Force table, slotted masses (grams) and hangers, center ring, pin and strings, and level.
Analyze forces in equilibrium using the vector component addition method.Background
Any set of forces acting on an object can be substituted by a single equivalent force, called a resultant force, R. However, if an object is at rest (or moving at constant velocity), it is in astate of equilibrium where all forces acting upon the object cancel each other out. In this lab, we will have three forces set to be in equilibrium. Using vector component addition, you will showthat the resultant force of any two of these forces applied to the object is equal to the third force in magnitude and opposite in the direction; it will cancel out the resultant force, R, and the objectwill stay in equilibrium. A force equal and opposite to R is called the equilibrant, E.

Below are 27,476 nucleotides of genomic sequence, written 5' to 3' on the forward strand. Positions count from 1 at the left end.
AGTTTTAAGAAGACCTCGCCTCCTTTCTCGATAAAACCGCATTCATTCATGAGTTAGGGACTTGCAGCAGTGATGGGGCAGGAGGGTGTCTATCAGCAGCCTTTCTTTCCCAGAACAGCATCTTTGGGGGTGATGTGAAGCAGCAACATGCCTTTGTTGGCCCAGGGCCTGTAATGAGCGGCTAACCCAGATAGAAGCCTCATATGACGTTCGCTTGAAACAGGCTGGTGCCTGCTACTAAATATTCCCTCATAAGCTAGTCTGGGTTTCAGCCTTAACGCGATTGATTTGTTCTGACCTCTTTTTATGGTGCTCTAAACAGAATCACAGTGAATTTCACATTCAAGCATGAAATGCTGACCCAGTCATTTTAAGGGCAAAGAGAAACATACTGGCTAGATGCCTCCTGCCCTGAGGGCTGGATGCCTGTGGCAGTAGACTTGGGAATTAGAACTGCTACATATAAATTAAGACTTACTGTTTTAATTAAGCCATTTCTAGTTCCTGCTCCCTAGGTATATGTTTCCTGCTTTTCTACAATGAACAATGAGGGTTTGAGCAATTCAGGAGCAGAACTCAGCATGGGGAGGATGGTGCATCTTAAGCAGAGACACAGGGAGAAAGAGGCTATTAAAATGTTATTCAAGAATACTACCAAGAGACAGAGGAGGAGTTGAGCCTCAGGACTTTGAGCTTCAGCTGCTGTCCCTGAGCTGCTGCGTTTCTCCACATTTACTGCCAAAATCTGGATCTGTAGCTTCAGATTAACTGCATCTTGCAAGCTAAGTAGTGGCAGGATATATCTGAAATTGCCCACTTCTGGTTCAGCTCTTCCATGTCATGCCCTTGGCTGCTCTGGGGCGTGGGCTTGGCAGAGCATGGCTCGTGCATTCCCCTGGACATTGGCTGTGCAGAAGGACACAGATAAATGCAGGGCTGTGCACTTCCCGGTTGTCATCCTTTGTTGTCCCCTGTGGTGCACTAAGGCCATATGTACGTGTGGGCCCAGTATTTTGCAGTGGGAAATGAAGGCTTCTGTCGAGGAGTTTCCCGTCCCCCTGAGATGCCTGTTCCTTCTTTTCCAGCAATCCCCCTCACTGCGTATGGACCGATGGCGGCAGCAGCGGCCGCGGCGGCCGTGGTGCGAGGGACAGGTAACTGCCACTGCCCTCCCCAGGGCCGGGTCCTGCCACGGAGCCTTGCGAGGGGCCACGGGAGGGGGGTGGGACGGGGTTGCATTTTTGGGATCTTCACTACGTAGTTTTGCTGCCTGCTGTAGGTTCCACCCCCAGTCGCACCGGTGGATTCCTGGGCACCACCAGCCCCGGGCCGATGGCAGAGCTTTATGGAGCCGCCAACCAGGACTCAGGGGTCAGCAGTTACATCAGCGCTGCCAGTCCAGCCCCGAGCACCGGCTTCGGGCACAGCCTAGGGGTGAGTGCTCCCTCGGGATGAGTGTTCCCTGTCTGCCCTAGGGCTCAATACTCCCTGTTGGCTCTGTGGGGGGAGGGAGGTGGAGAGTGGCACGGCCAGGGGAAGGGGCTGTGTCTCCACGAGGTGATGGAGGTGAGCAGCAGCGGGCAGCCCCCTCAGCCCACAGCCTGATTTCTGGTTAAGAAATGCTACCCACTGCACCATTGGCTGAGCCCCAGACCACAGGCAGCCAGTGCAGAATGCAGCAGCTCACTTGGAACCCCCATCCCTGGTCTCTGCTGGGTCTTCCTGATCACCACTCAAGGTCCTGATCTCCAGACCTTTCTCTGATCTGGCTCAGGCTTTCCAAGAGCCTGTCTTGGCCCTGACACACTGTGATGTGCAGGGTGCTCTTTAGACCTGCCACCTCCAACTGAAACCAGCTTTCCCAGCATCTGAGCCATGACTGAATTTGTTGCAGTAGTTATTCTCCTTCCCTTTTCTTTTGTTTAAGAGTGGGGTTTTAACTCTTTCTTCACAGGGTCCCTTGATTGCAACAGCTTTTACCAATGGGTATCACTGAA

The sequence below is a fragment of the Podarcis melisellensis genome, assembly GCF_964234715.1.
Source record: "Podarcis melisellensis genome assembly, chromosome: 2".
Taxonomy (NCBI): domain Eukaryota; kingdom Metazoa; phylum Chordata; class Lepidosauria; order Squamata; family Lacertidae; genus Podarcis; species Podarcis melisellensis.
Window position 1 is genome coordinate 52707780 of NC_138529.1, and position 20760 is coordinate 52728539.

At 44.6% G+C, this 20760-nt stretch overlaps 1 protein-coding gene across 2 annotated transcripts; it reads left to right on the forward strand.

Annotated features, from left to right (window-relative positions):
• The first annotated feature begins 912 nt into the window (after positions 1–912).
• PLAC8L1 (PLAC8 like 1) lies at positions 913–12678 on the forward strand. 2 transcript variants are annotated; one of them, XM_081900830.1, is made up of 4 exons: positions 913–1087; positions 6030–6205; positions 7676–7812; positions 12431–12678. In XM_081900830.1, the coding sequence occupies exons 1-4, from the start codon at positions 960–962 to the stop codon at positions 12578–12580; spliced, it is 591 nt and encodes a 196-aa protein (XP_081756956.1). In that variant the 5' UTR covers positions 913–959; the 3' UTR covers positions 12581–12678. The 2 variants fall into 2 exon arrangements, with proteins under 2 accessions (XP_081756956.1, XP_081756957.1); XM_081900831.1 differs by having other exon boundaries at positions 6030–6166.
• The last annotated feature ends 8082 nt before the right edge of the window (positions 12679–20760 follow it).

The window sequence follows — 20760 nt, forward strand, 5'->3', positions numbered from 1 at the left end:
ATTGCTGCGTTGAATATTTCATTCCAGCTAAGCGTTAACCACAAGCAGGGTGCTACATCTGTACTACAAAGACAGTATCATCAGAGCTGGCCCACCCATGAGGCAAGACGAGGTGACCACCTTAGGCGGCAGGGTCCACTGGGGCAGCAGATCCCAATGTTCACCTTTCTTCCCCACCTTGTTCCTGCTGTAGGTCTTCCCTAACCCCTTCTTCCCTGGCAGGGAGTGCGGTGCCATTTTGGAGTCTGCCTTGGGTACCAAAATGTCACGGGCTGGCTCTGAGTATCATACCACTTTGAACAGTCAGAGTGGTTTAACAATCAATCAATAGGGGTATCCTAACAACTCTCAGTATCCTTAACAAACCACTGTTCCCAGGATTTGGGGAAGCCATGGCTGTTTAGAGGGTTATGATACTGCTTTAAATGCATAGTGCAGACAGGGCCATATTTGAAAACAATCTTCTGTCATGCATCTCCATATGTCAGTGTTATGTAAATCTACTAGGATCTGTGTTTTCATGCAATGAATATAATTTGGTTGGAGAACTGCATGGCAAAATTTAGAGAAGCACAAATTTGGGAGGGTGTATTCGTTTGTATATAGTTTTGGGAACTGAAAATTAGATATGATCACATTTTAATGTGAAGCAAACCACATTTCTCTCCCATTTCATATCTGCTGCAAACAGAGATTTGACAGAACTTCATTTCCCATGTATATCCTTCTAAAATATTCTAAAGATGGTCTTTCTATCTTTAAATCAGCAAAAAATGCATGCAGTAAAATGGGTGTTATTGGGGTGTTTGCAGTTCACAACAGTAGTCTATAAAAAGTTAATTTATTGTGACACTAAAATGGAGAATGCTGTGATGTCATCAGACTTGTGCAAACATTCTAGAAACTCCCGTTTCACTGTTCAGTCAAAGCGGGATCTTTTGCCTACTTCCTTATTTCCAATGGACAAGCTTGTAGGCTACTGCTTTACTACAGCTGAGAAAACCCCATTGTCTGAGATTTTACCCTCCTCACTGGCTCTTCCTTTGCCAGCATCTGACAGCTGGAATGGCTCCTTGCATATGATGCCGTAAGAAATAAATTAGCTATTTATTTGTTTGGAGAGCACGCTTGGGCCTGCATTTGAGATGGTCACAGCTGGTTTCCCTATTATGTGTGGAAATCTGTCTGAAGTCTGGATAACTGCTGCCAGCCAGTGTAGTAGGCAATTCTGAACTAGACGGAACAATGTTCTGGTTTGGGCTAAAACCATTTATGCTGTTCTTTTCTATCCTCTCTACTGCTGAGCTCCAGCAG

Thus if an object remains at rest under the action of several forces, one of the forces will be theequilibrant of all the remaining forces. Experimentally, this is the best way to find R as it is equal and opposite to E which is easy to find.
In this experiment you will find the vector sum(called resultant R) of two vector quantities and compare it to actual measurement. The vectors in this case are forces applied to a central ring. Experimental verification of vector addition formechanical forces is applicable to other physical vector quantities.
First, use the level to balance the force table by adjusting the three leg height screws. The hanging masses willrepresent the magnitude of the force vectors and their respective angles will be read from the scale on the top of the force table. The force of tension in each string is equal to the weight of theassociated hanging mass.
Force table setup.
1. Fix two pulleys at the 0º and 70º angles and add 100 gram masses to each of their hangers. The strings should not
experience friction at the pulleys...